Mike Nichols A life

Mark Harris, 1963-

Book - 2021

"A magnificent biography of one of the most protean creative forces in American entertainment history, a life of dazzling highs and vertiginous plunges--some of the worst largely unknown until now--by the acclaimed author of Pictures at a Revolution and Five Came Back. Mike Nichols burst onto the scene as a wunderkind without parallel: while still in his 20's, he was half of a lucrative hit improv duo with Elaine May that was the talk of the country. Next he directed four hit Broadway ...plays, picking up the Best Director Tony for three of them, and by his mid-30's the first two films he directed, Who's Afraid of Virginia Woolf and The Graduate, were the highest-grossing movies of 1966 and 1967 respectively, and The Graduate had won him an Oscar for Best Director. Well before his 40th birthday, Nichols lived in a sprawling penthouse on Central Park West, drove a Rolls Royce, collected Arabian horses, and counted the likes of Jacqueline Kennedy, Stephen Sondheim, Richard Avedon and the Aga Khan as good friends. Where he had arrived is even more astonishing given where he began: born Igor Peschkowsky to a Jewish couple in Berlin in 1931, he and his younger brother were sent alone to America on a ship in 1939. Their father, who had gone ahead to find work, was waiting for them; their mother would follow, in the nick of time. His name changed by his father to "Michael Nichols," the young boy caught very few breaks: his parents were now destitute, and his father died when Mike was just 11, leaving his mentally unstable mother alone and overwhelmed. Perhaps most cruelly, Nichols was completely bald: as a small child an allergic reaction to an immunization shot had caused total and permanent hair loss. His parents claimed they could not afford to buy him even a cheap wig until he was almost in high school. Mark Harris gives an intimate and even-handed accounting of success and failure alike; the portrait is not always flattering, but its ultimate impact is to present the full story of one of the most richly interesting, complicated, and consequential figures the worlds of theater and motion pictures have ever seen. It is a triumph of the biographer's art"--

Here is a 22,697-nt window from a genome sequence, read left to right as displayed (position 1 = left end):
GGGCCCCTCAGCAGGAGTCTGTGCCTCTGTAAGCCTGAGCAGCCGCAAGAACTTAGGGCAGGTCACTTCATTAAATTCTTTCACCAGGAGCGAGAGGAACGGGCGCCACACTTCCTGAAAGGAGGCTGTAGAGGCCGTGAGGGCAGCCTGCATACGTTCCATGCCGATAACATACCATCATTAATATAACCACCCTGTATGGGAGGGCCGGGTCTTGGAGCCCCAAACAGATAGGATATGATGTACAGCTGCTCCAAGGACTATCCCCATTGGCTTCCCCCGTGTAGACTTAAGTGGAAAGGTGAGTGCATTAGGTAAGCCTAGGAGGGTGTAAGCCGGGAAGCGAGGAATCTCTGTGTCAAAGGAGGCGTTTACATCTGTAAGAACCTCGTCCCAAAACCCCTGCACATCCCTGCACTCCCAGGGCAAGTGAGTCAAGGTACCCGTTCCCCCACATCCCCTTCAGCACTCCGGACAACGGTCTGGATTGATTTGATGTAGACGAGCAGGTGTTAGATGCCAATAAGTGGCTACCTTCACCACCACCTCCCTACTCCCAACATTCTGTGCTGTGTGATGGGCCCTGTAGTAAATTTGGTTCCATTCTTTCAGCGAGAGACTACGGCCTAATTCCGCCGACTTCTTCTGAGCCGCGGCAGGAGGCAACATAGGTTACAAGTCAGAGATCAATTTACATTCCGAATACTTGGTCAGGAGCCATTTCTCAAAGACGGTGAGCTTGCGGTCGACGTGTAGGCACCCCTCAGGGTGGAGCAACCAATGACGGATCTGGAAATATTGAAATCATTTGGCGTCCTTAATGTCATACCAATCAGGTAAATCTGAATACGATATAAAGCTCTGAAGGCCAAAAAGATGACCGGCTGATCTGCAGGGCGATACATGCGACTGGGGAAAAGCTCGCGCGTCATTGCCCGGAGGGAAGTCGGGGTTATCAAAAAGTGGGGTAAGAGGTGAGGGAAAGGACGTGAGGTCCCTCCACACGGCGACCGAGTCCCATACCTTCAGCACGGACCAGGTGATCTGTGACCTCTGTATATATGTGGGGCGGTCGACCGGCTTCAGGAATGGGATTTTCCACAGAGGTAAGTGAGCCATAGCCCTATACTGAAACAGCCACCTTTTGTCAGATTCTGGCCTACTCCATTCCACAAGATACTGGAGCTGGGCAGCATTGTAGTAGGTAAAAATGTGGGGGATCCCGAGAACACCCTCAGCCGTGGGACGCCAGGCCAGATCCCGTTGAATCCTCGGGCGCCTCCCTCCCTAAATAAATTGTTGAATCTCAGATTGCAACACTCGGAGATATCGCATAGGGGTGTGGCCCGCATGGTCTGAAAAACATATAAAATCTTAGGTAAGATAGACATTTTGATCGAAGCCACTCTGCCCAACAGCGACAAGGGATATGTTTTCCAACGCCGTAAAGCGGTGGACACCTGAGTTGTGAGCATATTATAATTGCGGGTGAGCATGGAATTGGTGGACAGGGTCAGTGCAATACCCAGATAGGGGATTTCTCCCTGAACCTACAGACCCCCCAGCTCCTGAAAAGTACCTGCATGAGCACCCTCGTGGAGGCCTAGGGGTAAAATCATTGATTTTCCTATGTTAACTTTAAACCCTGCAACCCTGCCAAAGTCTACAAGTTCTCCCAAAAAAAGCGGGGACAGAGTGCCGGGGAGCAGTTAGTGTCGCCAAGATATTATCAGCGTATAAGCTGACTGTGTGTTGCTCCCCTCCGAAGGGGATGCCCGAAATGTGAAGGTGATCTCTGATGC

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Subjects
Genres
Biographies
Published
New York : Penguin Press 2021.
Edition
First edition
Language
English
Physical Description
xiii, 673 pages, 32 unnumberered pages of plates : illustrations (some color) ; 25 cm
Bibliography
Includes bibliographical references (pages 647-650) and index.
ISBN
9780399562242
0399562249
Main Author
Mark Harris, 1963- (author)
  • Part One. What It Was Really Like
  • Part Two. What Happened Next.
Review by Booklist Reviews

*Starred Review* Harris follows two outstanding works of film history (Pictures at a Revolution, 2008, and Five Came Back, 2014) with this robust biography of legendary director Mike Nichols. Harris' skill as a storyteller in on full view as he follows Nichols' immigrant's journey from Berlin in 1939, when the seven-year-old and his three-year-old brother, Robert, traveled alone to New York to join their father, through the early years as an outsider and indifferent student, and then on to his improbable and wildly successful career, first as an improv actor with Elaine May and then throughout a 50-year run as a stage and film director. This ground has been covered before, notably in the oral history Life Isn't Everything (2019), but Harris brings new dimension and context to the story, showing in vivid detail and with a novelist's feel for narrative, that Nichols' directorial career, despite its phenomenal beginning (Tony Awards for his first three Broadway shows and blockbuster success with his first two movies, Who's Afraid of Virginia Woolf? and The Graduate), had its share of low points. Nichols' reactions to such film flops as Catch-22 and The Day of the Dolphin are covered much more fully here than in the necessarily celebratory oral history, and they provide some of the book's most revealing glimpses of Nichols' personal vulnerability. Like the best biographies, Harris brings his subject's life and work together in a perfectly unified whole. Copyright 2020 Booklist Reviews.

Review by Library Journal Reviews

Editor and journalist Harris's (Five Came Back) engrossing, pull-no-punches biography of American movie and theater director Mike Nichols (1931–2014) presents both well-known and more obscure portions of his subject's life and work through a chronological arrangement, with copious excerpts from interviews with actors, writers, designers, and other creative folks. The author divides the narrative into two- or three-year chunks, examining Nichols's Jewish family's escape from Germany on the cusp of World War II; his early successes in clubs, radio, and television as a duo with Elaine May; and his collaborations with Neil Simon on Broadway and his renown for movies such as The Graduate. Neither avoiding nor emphasizing Nichols's excesses of consumption and failed marriages, Harris creates a fully rounded portrait of a person who could command the respect and support of Jacqueline Kennedy Onassis and master his craft yet still feel insecure when confronted with disappointment. VERDICT A compelling storyteller, Harris sweeps readers up into the whirlwind of Nichols's life. Likely to become the definitive book about Nichols, Harris's exhaustive take should have widespread appeal, especially given the dearth of currently available literature about this important and influential entertainment icon.—Barry Zaslow, Miami Univ. Libs., Oxford, OH Copyright 2020 Library Journal.

Review by Publishers Weekly Reviews